The Supreme Court held that when the findings of the Tribunal relating to two out of five heads of the first charge and the second charge were found not liable to be interfered with by the High Court and those findings establish that the respondent was prima facie guilty of grave delinquency the High Court had no power to direct the Government of Orissa to reconsider the order of dismissal. The Supreme Court proceeded to observe that in the case in which an order of dismissal of a public servant was impugned the Court is not concerned to decide whether the sentence imposed, provided it is justified by the rules, is appropriate having regard to the gravity of the misdemeanour established. In conclusion the Supreme Court held that if the order may be supported on any finding as to substantial misdemeanour for which the punishment can lawfully be imposed, it is not for the Court to consider whether that ground alone would have weighed with the authority hi dismissing the public servant. Thus this decision clearly lays down that the Court cannot interfere in the case of a sentence, provided the sentence is Justified by the rules and if the order can be supported on any finding for which the punishment can lawfully be imposed.
11. The decision is subsequently referred to by the Supreme Court in State of Maharashtra v. B.K. Takkamore, : 2SCR583 and the position of law is stated thus at page 1339:--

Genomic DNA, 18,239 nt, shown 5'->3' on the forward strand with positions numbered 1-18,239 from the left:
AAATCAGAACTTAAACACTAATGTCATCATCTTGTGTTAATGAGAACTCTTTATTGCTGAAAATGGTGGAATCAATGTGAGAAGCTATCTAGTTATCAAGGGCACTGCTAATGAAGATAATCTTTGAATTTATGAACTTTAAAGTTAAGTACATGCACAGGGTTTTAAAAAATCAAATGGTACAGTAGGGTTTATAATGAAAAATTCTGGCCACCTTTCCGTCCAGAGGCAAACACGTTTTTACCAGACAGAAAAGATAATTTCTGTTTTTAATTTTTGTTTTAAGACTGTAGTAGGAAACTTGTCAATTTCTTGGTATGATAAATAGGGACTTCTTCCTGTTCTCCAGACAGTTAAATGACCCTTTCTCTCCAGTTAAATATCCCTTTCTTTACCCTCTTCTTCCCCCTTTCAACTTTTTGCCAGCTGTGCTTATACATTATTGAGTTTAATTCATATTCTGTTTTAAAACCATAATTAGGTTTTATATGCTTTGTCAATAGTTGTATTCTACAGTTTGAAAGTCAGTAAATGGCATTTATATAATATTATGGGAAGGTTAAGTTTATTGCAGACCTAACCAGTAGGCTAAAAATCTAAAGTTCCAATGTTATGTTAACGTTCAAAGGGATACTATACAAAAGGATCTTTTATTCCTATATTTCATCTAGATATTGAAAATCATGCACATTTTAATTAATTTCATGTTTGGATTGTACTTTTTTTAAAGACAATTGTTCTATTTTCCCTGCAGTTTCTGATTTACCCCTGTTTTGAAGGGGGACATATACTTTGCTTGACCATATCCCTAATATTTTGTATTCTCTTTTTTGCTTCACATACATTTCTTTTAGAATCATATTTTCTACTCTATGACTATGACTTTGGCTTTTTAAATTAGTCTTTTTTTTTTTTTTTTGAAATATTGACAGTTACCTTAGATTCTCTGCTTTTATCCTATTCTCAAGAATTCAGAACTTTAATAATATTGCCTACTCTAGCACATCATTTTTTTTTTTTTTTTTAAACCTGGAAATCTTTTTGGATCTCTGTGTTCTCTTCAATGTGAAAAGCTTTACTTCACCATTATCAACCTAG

'An administrative or quasi-judicial order based on several grounds, all taken together, cannot be sustained it be found that some of the grounds are nonexistent or irrelevant and there is nothing to show that the authority would have passed the order on the basis of the other relevant and existing grounds. On the other hand, an order based on several grounds some of which are found to be non-existent or irrelevant, can be sustained if the Court is satisfied that the authority would have passed the order on the basis of the other relevant and existing grounds, and the exclusion of the irrelevant or non-existent grounds could not have affected the ultimate opinion or decision'
Therefore if the Court is satisfied, that the authority would have passed the order on the basis of the other relevant and existing grounds and the exclusion of irrelevant and non-existent grounds could not have affected the ultimate opinion or decision of the authority, it will not interfere.
12. Mr, Ramaswami, the learned Counsel for the petitioner, submitted that the decision of the Supreme Court would Indicate that the order of the administrative or quasi-judicial tribunal cannot be sustained if there is nothing on the record or in the order of the authority which would indicate that on the relevant and existing grounds it would have sustained the punishment in support of this contention the learned Counsel referred to the latter portion of the judgment in which the Supreme Court referred to the wording of the show cause notice in which it was stated that several grounds jointly and severally appeared serious enough to warrant action under Section 408 (1) of the Act which would imply that the administrative tribunal was willing to base the punishment on anv of the grounds. I am unable to accept this contention for it is made clear by the Supreme Court that it is for the Court to be satisfied whether the authority would have passed the order on the basis of relevant and existing grounds, excluding the irrelevant and non-existing grounds. The question as to whether the authority has specifically stated that it would have sustained the punishment on that ground or not is not material. This is made clear in the concluding portion of the judgment where it is stated:--
'We are reasonably certain that the State Government would have passed the order on the basis of the second ground alone.'